I highly recommend shredding your own cheese here with a fine or medium sized shred. Too coarse and the cheese will puddle and brown at the bottom of the biscuits.

How to make buttermilk biscuits from scratch: pour in buttermilk, then stir with a fork until just moistened.

How to make buttermilk biscuits from scratch: knead dough once or twice until it forms a loose ball.

When you first turn it out of the bowl the dough will be quite shaggy. That’s good, it means you haven’t overworked it! From there, pat it out to about 3/4-inch thick, then fold it in half and in half again. Repeat this process 2-3 times.

This is where the flaky layers come from. Much in the same way that layers of butter form layers in say, puff pastry or homemade croissants. As you work, you do want to be sure the dough stays cool to preserve the flakes of butter layered inside.

There’s a fine line between working the dough just enough and working it too much (resulting in tougher, denser biscuits). While you can gather the scraps of dough and make more biscuits (it’d be a shame to waste it, afterall) you will likely see a noticeable difference in the height of this second rolling. Same for a third rolling and so forth. They’ll still be good and all, just not quite as tall and impressive.

Or, you could avoid the re-rolling issue altogether and just cut your biscuits into squares. There are no scraps with squares, afterall. 😉

You should be able to see the layers in the raw dough.

 

Light & Fluffy Cheddar Chive Biscuit Recipe

These biscuits will keep pretty well for a few days if you want to make them ahead of time. You can also freeze your biscuits, either unbaked rounds or baked (but not buttered). Freeze the biscuits on a cookie sheet for a few hours until pretty much frozen solid, then transfer them to an airtight plastic bag (don’t forget to date and label it!)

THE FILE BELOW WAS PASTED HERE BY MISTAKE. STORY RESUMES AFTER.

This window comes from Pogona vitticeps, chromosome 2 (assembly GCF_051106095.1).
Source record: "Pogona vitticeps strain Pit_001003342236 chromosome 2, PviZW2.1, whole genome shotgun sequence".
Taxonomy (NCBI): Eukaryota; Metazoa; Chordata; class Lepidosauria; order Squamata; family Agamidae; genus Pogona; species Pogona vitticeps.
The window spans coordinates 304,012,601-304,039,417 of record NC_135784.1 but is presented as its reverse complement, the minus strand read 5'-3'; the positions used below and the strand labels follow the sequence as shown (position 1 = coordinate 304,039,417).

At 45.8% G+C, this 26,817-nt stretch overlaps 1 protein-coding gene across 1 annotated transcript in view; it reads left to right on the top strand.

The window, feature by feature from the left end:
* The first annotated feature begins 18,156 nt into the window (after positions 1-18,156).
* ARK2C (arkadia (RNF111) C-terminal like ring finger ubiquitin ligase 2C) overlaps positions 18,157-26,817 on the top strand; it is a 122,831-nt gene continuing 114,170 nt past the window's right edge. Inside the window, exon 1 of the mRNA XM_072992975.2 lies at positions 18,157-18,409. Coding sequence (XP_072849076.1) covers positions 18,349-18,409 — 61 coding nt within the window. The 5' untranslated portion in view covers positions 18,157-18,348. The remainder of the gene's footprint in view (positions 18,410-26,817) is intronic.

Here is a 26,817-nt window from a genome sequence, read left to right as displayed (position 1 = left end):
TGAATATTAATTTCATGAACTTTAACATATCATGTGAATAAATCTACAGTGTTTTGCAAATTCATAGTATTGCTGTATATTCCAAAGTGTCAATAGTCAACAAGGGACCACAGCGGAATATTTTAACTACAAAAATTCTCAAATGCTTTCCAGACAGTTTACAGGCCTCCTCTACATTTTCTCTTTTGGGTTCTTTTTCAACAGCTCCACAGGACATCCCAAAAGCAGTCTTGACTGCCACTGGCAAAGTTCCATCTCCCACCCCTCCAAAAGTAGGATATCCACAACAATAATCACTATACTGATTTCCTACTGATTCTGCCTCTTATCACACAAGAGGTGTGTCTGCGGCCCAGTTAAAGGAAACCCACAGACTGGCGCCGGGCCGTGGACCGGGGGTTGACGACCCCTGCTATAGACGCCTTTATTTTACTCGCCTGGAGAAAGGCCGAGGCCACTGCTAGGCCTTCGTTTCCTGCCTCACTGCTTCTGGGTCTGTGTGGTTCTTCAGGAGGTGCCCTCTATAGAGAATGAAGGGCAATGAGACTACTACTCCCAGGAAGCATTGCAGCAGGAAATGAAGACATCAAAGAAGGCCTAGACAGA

Reheat day-old or frozen baked biscuits in a 350 degree oven until just warmed through, then brush with melted butter.

For unbaked frozen biscuits, they will take a few minutes longer when baking from frozen. Just keep an eye on them and take them out when they are lovely and golden brown all over.

Ingredients:

  • 2 cups (8 1/2 ounces) all-purpose flour
  • 4 ½ teaspoons baking powder
  • 1 teaspoon kosher salt
  • 6 tablespoons cold unsalted butter, cut into cubes
  • 3 ounces sharp cheddar cheese, shredded (about 1 cup shredded)
  • 1 tablespoon chopped fresh chives or 2 teaspoons dried chives
  • 3/4 cup buttermilk
  • 2 tablespoons melted butter, for brushing

Directions:

  1. Preheat oven to 425 degrees F.
  2. In a bowl, whisk together flour, baking powder and salt until evenly distributed. Sprinkle over butter cubes, then use a pastry cutter or two knives to break up the butter into pea-sized chunks.
  3. Add cheddar and chives and toss until evenly incorporated.
  4. Drizzle over buttermilk and stir with a fork until evenly moistened. Press dough together into a loose ball with your hands.
  5. Turn out onto a lightly floured surface. Press into a rectangle, then fold in half lengthwise, then fold into quarters. Pat dough out into a rectangle a second time, then fold in half and then and fold into quarters once more.
  6. Pat out into a rectangle approximately 1-inch thick. Using a circular cookie cutter or biscuit cutter, cut into rounds (when cutting, press the cutter straight down and lift it straight up – don’t twist or you might ruin the lovely layers).
  7. Arrange biscuits on a parchment lined baking sheet, leaving an inch or two of space between them. Any remaining dough scraps can be gathered together and pressed out again, although keep in mind this second batch won’t be quite as tall as the first.
  8. Bake for 15 minutes or until tops are golden brown. Remove from oven and brush generously with melted butter. Serve warm.

Did you make this recipe?

Let us know what you think!